Explaining racism is hard. When you’re illustrating the complexities of racial prejudice in America, it is difficult to bridge the gap between understanding and skepticism in a populace pretending to listen with its arms folded, ready to dismiss any reasonable, salient point that demonstrates the existence of privilege and bigotry. Sometimes it’s not that people don’t believe racism exists; rather, it’s difficult to provide examples that are clear-cut and easy to understand.
But not today.
Last week, after President Don “Puffy” Comb-Over claimed on Twitter that his predecessor had wiretapped his phones, Republican lawmakers, having seen no evidence or proof, vowed to investigate. On Monday they began seeking proof of his charges. Even though Donald Trump offered no substance to his charges, they still promised to examine them, understanding that if they were true, it meant one of two things:
Either Barack Obama slithered into his Magical Negro Spider-Man suit, slithered out of the White House, slipped unnoticed into midtown Manhattan and scaled Trump Tower to personally plant listening devices, or the Federal Intelligence Surveillance Court determined that there was sufficient evidence to listen in on Trump and issued a warrant to intelligence or law-enforcement agents. If the federal government was listening to Trump’s calls, one of those two things had to happen.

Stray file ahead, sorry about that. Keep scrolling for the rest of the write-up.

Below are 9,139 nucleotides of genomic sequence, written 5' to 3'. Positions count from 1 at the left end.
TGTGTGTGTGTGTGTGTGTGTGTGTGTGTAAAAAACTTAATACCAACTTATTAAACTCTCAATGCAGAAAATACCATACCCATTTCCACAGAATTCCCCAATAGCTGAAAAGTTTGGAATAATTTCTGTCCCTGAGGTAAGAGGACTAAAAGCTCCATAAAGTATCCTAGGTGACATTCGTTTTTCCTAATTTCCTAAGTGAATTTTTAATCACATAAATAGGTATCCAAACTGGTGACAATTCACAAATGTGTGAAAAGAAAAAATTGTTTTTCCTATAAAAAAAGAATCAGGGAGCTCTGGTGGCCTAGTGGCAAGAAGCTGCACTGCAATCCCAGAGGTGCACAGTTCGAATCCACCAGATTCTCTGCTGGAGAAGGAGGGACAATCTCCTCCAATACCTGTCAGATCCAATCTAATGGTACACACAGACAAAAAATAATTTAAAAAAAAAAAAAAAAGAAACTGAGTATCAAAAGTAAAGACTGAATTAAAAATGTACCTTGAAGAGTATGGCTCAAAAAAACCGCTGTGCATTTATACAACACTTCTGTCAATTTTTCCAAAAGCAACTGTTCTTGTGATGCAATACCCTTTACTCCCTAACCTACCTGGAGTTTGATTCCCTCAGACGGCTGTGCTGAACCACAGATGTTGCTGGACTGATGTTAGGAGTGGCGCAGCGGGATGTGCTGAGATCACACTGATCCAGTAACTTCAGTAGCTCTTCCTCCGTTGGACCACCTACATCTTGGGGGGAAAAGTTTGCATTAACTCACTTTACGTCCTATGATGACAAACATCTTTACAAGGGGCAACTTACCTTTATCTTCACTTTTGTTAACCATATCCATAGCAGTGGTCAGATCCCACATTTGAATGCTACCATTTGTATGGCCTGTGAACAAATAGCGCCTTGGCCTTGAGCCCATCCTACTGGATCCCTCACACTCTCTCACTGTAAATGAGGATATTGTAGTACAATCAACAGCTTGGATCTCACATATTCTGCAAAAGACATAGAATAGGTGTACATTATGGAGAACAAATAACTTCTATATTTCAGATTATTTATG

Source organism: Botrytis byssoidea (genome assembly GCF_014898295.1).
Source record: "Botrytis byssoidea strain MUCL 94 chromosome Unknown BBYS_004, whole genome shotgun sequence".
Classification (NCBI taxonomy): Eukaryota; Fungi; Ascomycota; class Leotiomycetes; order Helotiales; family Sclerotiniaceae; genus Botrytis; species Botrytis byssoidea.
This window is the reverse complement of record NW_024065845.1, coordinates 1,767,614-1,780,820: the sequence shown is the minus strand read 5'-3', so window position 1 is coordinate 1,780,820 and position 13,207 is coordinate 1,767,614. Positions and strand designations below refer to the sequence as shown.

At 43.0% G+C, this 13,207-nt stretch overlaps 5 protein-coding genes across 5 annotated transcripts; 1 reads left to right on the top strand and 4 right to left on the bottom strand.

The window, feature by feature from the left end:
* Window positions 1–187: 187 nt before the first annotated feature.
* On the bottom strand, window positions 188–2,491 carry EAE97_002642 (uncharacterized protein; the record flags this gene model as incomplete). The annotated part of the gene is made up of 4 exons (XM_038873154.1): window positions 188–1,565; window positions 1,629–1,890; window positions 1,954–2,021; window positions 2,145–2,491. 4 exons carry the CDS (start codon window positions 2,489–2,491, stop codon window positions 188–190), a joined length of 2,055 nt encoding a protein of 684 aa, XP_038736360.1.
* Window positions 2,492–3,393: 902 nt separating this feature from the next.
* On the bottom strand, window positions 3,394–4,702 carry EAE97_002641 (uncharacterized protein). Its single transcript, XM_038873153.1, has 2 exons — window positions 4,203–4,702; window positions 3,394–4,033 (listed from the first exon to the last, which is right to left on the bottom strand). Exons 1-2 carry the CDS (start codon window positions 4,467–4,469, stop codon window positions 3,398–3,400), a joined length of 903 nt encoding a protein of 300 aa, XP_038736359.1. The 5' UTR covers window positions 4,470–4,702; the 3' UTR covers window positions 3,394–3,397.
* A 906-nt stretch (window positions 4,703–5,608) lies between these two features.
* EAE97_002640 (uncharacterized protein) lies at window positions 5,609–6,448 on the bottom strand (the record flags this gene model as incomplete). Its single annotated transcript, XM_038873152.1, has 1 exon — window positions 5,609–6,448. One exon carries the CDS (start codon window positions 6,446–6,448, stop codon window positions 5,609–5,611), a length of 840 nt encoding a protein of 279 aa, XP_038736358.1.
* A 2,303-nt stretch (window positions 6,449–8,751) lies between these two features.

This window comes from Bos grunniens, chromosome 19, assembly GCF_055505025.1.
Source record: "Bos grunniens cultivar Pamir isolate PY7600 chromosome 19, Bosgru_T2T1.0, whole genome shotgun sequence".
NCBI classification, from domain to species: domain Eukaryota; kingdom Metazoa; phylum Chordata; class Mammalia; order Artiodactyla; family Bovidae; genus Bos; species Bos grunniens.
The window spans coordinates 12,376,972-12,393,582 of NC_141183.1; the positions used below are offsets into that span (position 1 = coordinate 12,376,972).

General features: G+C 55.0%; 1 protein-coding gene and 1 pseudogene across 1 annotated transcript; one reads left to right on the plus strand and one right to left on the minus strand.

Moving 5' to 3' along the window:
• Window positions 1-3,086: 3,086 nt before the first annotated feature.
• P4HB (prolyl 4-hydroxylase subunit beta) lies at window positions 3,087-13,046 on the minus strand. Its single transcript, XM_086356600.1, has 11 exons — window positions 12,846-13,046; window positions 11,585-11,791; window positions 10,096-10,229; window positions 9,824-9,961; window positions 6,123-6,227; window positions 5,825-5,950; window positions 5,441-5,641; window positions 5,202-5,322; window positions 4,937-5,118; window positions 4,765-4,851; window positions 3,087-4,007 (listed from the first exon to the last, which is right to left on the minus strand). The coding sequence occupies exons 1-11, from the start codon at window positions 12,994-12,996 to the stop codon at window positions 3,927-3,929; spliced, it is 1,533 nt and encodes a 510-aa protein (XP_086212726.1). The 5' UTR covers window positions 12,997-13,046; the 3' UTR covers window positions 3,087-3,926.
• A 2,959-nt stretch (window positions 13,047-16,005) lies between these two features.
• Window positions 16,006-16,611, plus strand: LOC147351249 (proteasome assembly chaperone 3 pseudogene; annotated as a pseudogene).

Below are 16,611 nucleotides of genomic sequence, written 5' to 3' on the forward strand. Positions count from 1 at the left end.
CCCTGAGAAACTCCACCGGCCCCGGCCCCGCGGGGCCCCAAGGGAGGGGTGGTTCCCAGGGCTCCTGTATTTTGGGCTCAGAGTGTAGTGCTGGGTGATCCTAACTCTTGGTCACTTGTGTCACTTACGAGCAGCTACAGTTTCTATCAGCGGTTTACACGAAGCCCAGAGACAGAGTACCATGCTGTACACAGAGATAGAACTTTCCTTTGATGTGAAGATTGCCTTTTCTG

Yet the entire House of Representatives and the Senate, along with federal investigators, the Justice Department, the intelligence community and every other person in the executive branch of the U.S. government, sat on their hands and zipped their lips while Trump accused the former president of the United States of a felony. Lawmakers didn’t just look the other way; they promised to look into the claim—even though they knew it was a lie. By taking this stance, even though they are quite aware that it is impossible to prove a negative—that Obama didn’t tap Trump’s gold rotary desktop telephone—they all tacitly acknowledged that Obama might be a criminal.
But Obama is black, and black people are used to this.
Trump’s claims do not just exist in the over-the-shoulder reminiscences of yesteryear. They are the latest example, in a number of recent reminders, of how offhand, unsubstantiated accusations against black people in America are so easily accepted, resulting in character assassination and sometimes death.
Example: This weekend, two and-a-half years after Michael Brown was gunned down in Ferguson, Mo., surveillance footage emerged that seemed to show Brown exchanging what appears to be marijuana with store clerks minutes before now-former Police Officer Darren Wilson killed him.